5. Remember how you felt when others have been kind to you

Take a little moment right now, sit still and really think about how it makes you feel when someone takes time out of their busy schedule to be kind to you. It feels good, doesn’t it? Now is the time to spread that kind of feeling to others. Imagine how this could change the world around us: that feeling that we all have when someone is kind to us. Amazing, right?

6. Be kind to you

To be kinder to others it’s so important to be kind to yourself to start off with. How can you be kind, loving and loyal to those around you if you can’t extend the same courtesy to yourself? So start today, write a list of three things you are thankful for about yourself and write in a journal each day to remind yourself.

7. Think of others before acting

Before you leap into a situation, or try stepping in to help someone who you think may be suffering, try to think of how they feel about the situation first. They may not want you to get involved, or your involvement could cause them embarrassment or, worse, pain. Imagine if a world leader stopped to think first about how their country felt before deciding to start a war, imagine what kind of change that could make to the world? I know that this example is extreme but you can start small. So start with thinking about others’ feelings before you act upon your own.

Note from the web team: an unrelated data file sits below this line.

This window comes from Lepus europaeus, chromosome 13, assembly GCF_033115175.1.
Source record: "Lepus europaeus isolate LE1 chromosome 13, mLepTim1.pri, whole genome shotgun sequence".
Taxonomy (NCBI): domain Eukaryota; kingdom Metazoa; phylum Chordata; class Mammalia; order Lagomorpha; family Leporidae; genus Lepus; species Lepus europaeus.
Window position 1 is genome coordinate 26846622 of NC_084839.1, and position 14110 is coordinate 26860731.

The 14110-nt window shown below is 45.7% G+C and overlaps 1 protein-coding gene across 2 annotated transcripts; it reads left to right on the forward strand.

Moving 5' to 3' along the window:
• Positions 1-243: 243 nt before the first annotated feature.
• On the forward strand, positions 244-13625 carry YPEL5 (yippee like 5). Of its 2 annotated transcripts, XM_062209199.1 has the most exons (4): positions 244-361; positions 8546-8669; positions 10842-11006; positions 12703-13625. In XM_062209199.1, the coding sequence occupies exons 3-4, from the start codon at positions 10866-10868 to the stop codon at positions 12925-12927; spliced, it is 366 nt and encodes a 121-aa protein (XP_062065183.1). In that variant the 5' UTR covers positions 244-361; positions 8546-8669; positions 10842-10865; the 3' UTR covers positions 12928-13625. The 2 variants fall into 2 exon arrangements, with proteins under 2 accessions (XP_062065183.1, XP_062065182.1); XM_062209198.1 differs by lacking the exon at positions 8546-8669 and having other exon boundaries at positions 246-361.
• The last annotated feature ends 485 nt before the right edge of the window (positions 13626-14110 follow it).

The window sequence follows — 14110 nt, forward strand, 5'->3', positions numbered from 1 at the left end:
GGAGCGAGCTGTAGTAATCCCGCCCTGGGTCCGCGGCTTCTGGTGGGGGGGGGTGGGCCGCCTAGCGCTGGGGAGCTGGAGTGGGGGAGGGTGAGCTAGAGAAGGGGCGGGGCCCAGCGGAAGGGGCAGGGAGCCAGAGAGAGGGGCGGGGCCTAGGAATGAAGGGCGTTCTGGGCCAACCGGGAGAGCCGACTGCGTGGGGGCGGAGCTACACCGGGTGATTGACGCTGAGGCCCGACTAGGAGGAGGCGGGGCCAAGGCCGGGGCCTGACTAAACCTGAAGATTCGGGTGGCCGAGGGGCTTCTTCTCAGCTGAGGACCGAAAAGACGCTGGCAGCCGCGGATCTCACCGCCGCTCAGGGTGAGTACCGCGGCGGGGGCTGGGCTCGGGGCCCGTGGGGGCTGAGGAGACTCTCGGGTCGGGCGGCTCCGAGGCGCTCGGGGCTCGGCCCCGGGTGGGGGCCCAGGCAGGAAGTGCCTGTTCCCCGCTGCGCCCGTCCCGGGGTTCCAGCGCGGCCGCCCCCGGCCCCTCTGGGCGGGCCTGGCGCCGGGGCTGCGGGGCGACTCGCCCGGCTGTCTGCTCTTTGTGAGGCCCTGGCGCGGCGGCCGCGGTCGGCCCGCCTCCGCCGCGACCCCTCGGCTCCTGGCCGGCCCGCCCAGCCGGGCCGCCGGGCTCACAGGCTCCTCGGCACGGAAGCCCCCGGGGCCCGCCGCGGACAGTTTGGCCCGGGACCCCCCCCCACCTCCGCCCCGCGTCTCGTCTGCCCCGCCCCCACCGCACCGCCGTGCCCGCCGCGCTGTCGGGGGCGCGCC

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8. Encourage rather than criticize

So many times we jump in to criticize someone—which often comes from our own fears and insecurities—but rarely do we encourage as our first thought. Help others see what they do as positive; this will give them a well-deserved lift to their self-esteem, encouraging them to do it more often.

9. Put the shoe on the other foot

So often we are unkind when we only see things from our own perspective. Before reacting to what someone has said or done, ask yourself this: “What would I do and feel if I were in their shoes and what in this person can I see in me?” Being mindful is important: think before you react and you’ll be surprised by the results.

10. Do unexpected things

Imagine receiving a note in your lunch box just to say, “I love you,” or, “Thank you.” How would that make you feel? Try expressing your kindness and gratitude by doing little unexpected things for your loved ones. Make them feel wonderful and you too will feel just as good simply by doing it.